Changing face of semiconductors

AEM has been actively expanding its capabilities via acquisitions. In April, it announced the US$3.8 million ($6 million) acquisition of a 26.59% stake in Ateco Inc, a South Korean company that specialises in the design and development of memory test handler solutions for the memory chip market. In December 2019, AEM acquired France’s Mu-Test for EUR7.53 million ($11.4 million).

The most recent and most significant acquisition was the $99.7 million takeover of listed peer CEI, which focuses on making printed circuit boards. According to Nair, integration with CEI has started, with AEM driving cost-efficiency improvements and leveraging customer relationships to increase its revenue opportunities. “We are looking to a very strong sustainable business for the coming years,” says Nair.

Just to be sure, despite reporting growth rates many other companies would be envious of, AEM isn’t entirely immune to the business fallout from the pandemic, which has forced the company to adjust the way it operates.

For example, instead of having their overseas staff flying in for training, the familiarisation was done using augmented reality. “We have done the entire training process using things like the HoloLens and we will continue to use these training and remote deployment technologies, even after the pandemic is over,” says Nair.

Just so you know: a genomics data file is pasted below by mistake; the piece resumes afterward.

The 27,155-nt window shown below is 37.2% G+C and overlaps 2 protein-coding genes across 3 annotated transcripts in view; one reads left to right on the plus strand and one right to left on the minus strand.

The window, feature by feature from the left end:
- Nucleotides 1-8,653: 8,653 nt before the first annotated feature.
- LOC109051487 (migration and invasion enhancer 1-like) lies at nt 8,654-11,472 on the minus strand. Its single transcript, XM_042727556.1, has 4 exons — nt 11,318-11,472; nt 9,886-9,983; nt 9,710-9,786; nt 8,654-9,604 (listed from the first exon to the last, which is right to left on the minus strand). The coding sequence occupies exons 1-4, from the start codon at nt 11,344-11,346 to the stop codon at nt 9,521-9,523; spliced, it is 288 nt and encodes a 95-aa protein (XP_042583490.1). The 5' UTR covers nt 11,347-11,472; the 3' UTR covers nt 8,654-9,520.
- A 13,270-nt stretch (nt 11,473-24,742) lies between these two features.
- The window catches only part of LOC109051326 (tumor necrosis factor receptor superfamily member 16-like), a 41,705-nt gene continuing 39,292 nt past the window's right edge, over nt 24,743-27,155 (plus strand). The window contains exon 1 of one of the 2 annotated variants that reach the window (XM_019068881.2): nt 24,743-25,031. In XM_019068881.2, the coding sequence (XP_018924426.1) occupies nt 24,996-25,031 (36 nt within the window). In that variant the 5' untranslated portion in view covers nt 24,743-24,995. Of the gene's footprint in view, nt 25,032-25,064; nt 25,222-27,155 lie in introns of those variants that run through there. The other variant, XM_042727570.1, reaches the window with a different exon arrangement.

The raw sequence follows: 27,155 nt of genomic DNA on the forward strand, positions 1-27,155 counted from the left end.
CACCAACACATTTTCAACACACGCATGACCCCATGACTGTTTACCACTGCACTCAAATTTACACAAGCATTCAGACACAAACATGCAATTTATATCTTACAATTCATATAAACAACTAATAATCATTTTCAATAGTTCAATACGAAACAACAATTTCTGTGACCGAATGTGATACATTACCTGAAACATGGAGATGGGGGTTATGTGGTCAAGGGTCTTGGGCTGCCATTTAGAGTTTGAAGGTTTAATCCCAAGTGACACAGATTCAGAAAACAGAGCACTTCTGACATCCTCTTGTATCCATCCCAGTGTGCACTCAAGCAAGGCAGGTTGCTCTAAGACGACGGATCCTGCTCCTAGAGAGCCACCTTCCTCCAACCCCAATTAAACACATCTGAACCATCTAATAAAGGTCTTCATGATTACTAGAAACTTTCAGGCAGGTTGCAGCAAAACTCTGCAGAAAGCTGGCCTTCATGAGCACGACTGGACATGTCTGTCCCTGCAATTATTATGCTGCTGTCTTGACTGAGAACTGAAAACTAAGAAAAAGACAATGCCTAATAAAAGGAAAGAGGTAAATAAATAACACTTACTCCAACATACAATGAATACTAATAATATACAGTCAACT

Big Data trend favourable to AEM

AEM is set to benefit from an explosion in Big Data generated increasingly by machines, which is expected to eclipse the Big Data generated by humans through their social network postings, Instagramming and video-making. Citing industry studies, Nair notes that over the next four years, humans will account for only 1% of the total data generated around the world.

The Big Data generated by machines will also have to be processed and analysed. This will fuel the growth of artificial intelligence and machine learning, which, in turn, increases the need for more powerful computers with even more complex semiconductors and components.

And there will be a growing need for testing and handling services, says Nair, similar to those provided by AEM, to ensure that the components have a high level of reliability.

Among them are what he calls “mission-critical” components, like the sensors in an aircraft, where if an application program fails, lives can be at risk. “These components are going into the automotive industry, going into the energy industry. We can’t say, oops, this failed,” he adds.

“It is going from traditional semiconductor 1.0 to meeting the requirements of semiconductor 2.0.” He elaborates by saying this is where the devices manufactured will be far more complex and involve so-called “heterogeneous packages”.